Professor Guy Poppy, Interim Executive Chair at BBSRC, said:

“As one of BBSRC's eight strategically supported institutes, 鶹Ƶ is a critical component of the national and international bioscience research and innovation ecosystem.

"Babraham is an expert in its field and this latest funding reflects BBSRC's confidence in the world-leading research undertaken at 鶹Ƶ and its potential to transform our understanding of health across the whole life course.

"But we are not only investing in science that promises to unveil critical insights into the mechanisms of life. We are nurturing an ecosystem where innovation flourishes.

"The investment BBSRC is making in 鶹Ƶ and its other seven strategically supported institutes over the next four years is critical. Collectively, we are driving the discovery and development of novel bio-based solutions to address some of the most pressing challenges of our times.

"From enhancing healthier life spans to fostering sustainable solutions for ageing societies, BBSRC's investment represents a significant step forward in our shared mission to harness the power of bioscience for a healthier, more resilient future.”

In addition to 鶹Ƶ, BBSRC also provides strategic funding to:

  • Earlham 鶹Ƶ
  • 鶹Ƶ of Biological, Environmental and Rural Sciences (IBERS)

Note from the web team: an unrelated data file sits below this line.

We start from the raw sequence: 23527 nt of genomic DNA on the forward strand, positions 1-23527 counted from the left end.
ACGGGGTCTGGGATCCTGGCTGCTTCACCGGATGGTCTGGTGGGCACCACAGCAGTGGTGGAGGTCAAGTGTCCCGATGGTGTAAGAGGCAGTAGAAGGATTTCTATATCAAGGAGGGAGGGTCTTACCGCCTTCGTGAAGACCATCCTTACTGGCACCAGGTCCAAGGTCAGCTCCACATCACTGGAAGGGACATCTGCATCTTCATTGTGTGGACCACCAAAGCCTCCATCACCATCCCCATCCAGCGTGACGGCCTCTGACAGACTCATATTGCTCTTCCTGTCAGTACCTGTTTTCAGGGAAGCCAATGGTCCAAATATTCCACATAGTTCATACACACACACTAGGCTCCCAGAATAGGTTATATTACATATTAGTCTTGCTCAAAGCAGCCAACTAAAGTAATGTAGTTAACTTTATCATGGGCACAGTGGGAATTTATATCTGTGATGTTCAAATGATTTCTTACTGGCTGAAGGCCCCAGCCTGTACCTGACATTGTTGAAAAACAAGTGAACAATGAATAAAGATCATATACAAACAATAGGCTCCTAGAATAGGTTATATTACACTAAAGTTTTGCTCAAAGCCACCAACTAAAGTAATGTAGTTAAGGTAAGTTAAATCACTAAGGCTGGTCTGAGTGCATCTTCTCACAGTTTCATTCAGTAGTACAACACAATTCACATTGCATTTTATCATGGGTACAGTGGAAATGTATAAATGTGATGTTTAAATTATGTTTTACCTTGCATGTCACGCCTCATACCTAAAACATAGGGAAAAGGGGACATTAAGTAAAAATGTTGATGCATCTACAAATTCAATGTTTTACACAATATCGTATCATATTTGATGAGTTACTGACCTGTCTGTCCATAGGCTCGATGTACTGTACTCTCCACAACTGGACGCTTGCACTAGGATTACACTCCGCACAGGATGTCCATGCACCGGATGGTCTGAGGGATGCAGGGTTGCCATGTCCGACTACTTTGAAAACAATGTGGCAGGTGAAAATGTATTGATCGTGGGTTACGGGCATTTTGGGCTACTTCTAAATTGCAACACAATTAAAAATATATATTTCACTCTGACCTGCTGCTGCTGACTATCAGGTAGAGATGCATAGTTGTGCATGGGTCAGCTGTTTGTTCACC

• John Innes Centre
  • The Pirbright 鶹Ƶ
  • Quadram 鶹Ƶ
  • Roslin 鶹Ƶ
  • Rothamsted Research

鶹Ƶ completed the 鶹Ƶ Assessment Exercise in 2023, a year later than the other BBSRC-supported institutes, due to leadership changes from 2020-2022 and so will receive funding for four years until 2028.

Babraham 鶹Ƶ strategic research programmes for 2024-2028

Epigenetic states underpin the fidelity of gene expression and cell identity during development and throughout the life course. Once established, the resilience of epigenetic states is critical for healthy ageing. The Epigenetic control across the life course programme will define how epigenetic control is established at key stages of development and how it changes over the life course, particularly in relation to changing nutrition.

The work will be enabled by the technical capabilities provided by our Genomics, Gene Targeting, Mass Spectrometry and Imaging facilities and the AAALAC-accredited Biological Support Unit (BSU) for mice breeding and care.